Friday, January 23, 2009
Even though it’s a new year, with a new president, it may take a little more effort to look on the bright side.
Businesses are struggling. Money is tight. The holidays are over. And backs are sore from shoveling snow.
Nevertheless, we’re determined to put it all into perspective. After all, conditions will improve. They always do. And in the meantime, we can choose to focus not on what’s wrong, but on everything that’s right.
I’m not just talking about looking for silver linings in the economic news—although there are some to be found. For one, we should be thankful for every last customer or client. And how about those gas prices (even though they’ve begun to inch up again)?
But much more importantly, consider the bright side that’s always there, no matter the economy or the weather or anything else: our families and our friends.
We draw strength from each other in difficult times, and we share the joyful days just the same.
Friday, January 16, 2009
In this unkind economy, you owe it to the future of your company to explore how social networks, blogs, wikis and the like might fit in with your business objectives.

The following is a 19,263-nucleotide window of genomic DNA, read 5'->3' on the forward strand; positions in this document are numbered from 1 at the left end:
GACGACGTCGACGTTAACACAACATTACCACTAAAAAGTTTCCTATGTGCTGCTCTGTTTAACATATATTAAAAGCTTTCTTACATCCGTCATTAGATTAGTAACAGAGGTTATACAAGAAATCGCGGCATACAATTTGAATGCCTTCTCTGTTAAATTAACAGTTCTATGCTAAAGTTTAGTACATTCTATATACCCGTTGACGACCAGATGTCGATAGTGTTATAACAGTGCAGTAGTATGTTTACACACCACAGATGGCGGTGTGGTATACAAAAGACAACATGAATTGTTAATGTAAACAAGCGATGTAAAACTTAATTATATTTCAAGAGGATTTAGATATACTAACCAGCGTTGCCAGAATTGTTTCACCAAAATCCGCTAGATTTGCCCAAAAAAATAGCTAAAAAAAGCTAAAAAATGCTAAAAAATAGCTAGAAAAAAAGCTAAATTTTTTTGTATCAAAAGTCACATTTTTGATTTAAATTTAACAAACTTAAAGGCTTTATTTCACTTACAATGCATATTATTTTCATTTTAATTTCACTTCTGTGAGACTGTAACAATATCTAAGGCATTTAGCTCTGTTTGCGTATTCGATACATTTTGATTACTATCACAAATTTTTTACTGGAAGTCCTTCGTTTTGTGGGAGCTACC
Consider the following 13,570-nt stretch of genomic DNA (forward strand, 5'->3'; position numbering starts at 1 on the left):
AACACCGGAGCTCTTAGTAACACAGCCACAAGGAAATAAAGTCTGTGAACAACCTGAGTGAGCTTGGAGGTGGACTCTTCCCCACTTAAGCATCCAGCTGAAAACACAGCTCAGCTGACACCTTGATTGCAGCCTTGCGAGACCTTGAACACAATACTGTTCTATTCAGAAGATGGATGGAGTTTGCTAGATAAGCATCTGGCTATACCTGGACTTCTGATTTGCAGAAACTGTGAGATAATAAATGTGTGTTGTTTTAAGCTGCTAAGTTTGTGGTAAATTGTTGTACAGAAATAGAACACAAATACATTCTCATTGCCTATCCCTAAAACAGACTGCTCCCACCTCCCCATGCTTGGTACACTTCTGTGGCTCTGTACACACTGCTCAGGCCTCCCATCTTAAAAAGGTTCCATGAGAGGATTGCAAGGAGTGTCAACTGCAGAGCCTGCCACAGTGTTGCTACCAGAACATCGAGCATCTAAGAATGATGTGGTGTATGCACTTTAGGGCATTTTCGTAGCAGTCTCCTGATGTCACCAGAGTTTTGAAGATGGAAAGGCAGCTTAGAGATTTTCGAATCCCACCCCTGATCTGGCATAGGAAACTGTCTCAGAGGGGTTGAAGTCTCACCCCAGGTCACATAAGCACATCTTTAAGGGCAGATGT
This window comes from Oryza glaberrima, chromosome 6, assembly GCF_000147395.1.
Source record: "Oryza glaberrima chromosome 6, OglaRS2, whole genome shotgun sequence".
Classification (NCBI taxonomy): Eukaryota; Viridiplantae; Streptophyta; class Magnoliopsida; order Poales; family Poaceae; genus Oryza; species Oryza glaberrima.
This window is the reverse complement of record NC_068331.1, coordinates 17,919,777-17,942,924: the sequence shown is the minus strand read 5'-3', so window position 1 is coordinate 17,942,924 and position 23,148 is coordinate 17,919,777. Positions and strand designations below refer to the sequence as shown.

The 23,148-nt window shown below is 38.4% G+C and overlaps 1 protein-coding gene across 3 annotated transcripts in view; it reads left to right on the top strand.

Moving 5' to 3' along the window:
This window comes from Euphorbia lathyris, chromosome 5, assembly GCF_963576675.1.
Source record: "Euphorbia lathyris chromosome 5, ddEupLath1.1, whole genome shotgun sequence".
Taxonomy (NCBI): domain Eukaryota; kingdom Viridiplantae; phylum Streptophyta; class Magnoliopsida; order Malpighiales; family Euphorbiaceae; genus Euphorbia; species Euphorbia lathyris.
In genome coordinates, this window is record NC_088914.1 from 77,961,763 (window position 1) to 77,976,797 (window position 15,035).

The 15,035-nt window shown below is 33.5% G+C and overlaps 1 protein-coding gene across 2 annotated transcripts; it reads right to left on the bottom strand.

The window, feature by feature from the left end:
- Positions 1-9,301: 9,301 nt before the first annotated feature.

But for most businesses, especially in the B2B realm, Web 2.0 is uncharted territory. So, to get started, the Wall Street Journal has a helpful primer, The Secrets of Marketing in a Web 2.0 World. The piece contains insights and advice from experienced web marketing types.
One key takeaway happens to be one of the most difficult aspects to grasp about the online environment: that the online community directs the conversation. You can’t force the flow, but you can interact with more people and in more ways than ever.
That’s why the WSJ article’s final pointer is also probably the most important: Embrace experimentation. Don’t be afraid to try things out. But along the way, keep analyzing whether the results you’re achieving support your overall strategy.
Tuesday, January 13, 2009
Advertising Age’s Michael Fassnacht has a great column titled “Producing Accountability in Hard Times.”
In these days in which even U.S. Senators are clamoring for accountability for TARP Funds, Michael’s message should be heeded by anyone involved with marketing and sales communication expenditures.
My strong beliefs about being accountable for results shouldn’t be that surprising to readers of this blog. See, for instance, this post on the ROI/accountability conversation from 2006.